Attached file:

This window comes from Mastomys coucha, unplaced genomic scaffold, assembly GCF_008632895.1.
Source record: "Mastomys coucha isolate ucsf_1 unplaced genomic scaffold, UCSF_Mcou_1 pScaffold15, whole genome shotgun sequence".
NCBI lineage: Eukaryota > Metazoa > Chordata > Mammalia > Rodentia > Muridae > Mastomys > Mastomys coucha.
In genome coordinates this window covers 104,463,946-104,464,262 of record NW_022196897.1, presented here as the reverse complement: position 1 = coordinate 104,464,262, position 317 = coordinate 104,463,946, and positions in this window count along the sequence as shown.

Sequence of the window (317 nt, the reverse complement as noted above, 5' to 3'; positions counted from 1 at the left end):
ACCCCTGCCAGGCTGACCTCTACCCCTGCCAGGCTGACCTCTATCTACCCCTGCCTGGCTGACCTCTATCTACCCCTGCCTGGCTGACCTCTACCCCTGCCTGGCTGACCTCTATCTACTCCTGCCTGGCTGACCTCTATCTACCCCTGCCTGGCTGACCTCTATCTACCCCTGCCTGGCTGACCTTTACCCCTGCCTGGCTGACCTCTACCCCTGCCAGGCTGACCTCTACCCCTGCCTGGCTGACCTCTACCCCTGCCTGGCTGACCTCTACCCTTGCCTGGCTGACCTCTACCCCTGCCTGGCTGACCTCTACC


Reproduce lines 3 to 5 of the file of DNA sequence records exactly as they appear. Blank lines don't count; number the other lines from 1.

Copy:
NCBI lineage: Eukaryota > Metazoa > Chordata > Mammalia > Rodentia > Muridae > Mastomys > Mastomys coucha.
In genome coordinates this window covers 104,463,946-104,464,262 of record NW_022196897.1, presented here as the reverse complement: position 1 = coordinate 104,464,262, position 317 = coordinate 104,463,946, and positions in this window count along the sequence as shown.

Sequence of the window (317 nt, the reverse complement as noted above, 5' to 3'; positions counted from 1 at the left end):